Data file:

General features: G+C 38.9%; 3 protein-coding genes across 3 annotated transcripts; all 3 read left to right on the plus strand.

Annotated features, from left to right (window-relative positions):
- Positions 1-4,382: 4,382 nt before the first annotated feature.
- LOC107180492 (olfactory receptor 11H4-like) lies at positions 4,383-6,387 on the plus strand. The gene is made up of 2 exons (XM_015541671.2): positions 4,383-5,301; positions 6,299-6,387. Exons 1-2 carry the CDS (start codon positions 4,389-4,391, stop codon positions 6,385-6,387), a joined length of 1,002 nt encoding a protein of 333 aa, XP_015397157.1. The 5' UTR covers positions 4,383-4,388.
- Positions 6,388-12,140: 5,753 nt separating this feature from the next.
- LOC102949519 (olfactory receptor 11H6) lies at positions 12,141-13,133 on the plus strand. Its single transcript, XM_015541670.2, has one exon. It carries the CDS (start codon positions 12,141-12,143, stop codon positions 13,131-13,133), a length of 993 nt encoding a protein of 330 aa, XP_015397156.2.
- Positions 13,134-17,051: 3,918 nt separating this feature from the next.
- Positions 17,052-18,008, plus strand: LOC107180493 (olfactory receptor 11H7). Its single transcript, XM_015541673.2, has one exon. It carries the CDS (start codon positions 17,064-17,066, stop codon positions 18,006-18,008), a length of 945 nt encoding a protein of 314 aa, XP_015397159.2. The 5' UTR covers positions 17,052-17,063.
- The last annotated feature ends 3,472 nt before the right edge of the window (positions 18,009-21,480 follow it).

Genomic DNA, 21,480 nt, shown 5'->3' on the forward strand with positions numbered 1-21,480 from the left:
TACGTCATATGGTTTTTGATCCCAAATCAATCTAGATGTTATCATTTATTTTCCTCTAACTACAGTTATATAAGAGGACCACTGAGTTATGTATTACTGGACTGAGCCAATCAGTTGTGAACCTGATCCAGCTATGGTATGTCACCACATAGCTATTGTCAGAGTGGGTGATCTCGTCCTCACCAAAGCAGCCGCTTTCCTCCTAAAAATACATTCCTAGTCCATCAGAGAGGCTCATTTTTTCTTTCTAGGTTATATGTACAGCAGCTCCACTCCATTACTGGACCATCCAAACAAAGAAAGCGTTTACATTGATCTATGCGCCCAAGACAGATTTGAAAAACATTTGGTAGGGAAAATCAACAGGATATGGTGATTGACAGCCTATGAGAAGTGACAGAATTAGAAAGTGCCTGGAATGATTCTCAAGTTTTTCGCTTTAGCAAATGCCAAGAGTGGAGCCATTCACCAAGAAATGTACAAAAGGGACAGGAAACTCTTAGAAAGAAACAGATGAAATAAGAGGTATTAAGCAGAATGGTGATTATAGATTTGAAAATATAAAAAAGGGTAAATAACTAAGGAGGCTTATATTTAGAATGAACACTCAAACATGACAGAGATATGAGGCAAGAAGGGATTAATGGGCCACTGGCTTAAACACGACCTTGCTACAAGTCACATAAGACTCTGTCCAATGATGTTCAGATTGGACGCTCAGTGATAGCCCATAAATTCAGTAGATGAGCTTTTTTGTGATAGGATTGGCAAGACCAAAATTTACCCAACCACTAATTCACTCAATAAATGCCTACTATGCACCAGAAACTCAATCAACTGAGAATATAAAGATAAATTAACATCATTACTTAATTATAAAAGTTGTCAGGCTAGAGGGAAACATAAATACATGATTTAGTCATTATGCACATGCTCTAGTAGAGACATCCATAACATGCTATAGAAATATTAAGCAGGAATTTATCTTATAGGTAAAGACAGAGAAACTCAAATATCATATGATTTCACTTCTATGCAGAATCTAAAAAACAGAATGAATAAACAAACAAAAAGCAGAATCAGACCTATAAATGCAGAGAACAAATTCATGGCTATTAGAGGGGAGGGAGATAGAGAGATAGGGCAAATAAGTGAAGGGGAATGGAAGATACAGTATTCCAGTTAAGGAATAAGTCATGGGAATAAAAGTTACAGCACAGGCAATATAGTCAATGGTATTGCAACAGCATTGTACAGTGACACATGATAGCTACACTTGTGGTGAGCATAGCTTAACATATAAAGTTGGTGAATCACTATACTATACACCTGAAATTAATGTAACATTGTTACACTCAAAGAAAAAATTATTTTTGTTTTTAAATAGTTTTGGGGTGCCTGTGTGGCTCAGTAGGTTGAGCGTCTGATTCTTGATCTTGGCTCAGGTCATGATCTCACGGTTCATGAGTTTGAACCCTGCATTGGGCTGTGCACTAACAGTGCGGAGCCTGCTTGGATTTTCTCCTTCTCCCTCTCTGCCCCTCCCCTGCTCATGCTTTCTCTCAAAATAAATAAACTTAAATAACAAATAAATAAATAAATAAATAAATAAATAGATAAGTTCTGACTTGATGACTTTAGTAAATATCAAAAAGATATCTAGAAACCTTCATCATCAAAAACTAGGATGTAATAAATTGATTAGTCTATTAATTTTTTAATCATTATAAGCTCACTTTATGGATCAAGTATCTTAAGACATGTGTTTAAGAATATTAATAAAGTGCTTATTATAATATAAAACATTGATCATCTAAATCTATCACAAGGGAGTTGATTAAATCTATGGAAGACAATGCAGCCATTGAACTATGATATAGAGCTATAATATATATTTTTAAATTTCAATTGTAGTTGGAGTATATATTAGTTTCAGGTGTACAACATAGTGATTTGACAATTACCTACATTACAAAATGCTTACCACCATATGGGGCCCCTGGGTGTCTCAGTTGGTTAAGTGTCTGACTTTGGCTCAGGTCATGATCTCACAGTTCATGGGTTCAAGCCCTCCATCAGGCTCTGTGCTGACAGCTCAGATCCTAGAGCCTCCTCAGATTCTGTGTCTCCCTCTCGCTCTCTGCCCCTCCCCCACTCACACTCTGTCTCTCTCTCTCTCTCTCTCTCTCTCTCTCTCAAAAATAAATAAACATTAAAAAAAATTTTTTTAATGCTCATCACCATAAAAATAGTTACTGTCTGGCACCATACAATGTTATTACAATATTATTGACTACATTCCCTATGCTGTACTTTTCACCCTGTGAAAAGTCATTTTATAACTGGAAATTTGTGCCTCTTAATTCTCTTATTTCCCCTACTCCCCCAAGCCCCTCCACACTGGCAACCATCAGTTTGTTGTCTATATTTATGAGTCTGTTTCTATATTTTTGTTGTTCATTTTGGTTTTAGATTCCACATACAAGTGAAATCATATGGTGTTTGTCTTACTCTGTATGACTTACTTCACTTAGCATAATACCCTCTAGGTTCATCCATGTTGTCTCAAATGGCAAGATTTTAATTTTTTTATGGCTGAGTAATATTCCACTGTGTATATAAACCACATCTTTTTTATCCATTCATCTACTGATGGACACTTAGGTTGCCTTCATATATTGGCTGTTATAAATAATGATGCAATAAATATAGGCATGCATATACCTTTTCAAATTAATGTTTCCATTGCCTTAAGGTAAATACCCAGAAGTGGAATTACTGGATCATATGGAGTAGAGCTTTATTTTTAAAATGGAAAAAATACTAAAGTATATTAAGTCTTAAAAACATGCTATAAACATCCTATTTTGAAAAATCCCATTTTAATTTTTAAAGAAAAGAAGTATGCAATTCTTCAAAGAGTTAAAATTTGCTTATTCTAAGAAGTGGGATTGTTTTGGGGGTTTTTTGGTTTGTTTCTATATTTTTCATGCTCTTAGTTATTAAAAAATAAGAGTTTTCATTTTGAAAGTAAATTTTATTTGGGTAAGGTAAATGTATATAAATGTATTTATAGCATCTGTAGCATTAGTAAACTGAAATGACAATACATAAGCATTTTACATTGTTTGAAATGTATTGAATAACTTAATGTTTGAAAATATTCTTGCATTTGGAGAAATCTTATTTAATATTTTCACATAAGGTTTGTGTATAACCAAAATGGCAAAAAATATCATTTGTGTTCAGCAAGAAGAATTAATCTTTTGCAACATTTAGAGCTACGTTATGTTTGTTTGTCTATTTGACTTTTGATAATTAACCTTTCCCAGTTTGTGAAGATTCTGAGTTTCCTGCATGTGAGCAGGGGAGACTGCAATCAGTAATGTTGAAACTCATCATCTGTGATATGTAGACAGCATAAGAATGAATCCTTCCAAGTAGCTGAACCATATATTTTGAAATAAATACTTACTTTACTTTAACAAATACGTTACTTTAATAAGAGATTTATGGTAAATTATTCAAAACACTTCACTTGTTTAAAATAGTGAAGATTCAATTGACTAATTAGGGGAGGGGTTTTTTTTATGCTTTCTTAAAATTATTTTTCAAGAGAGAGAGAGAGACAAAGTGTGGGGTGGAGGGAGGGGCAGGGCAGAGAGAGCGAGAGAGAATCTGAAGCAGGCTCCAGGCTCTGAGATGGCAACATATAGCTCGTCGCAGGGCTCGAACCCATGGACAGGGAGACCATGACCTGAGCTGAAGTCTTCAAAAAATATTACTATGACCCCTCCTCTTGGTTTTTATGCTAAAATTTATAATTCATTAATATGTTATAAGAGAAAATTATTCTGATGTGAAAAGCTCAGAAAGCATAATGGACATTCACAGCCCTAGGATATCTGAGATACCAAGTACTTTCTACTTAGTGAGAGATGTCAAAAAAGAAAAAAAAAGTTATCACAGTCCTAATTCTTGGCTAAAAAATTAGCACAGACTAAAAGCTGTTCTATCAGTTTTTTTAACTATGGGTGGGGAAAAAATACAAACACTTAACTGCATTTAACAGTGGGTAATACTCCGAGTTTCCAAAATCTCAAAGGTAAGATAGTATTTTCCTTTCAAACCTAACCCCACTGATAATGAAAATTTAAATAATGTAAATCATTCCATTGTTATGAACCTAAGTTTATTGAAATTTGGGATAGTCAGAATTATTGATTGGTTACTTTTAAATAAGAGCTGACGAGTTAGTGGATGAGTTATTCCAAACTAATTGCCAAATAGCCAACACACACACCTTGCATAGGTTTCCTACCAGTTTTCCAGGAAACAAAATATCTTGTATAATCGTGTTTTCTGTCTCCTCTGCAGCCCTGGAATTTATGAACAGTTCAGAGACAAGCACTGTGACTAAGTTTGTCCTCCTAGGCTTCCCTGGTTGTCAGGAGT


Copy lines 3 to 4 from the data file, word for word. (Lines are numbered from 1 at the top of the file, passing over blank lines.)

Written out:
- Positions 1-4,382: 4,382 nt before the first annotated feature.
- LOC107180492 (olfactory receptor 11H4-like) lies at positions 4,383-6,387 on the plus strand. The gene is made up of 2 exons (XM_015541671.2): positions 4,383-5,301; positions 6,299-6,387. Exons 1-2 carry the CDS (start codon positions 4,389-4,391, stop codon positions 6,385-6,387), a joined length of 1,002 nt encoding a protein of 333 aa, XP_015397157.1. The 5' UTR covers positions 4,383-4,388.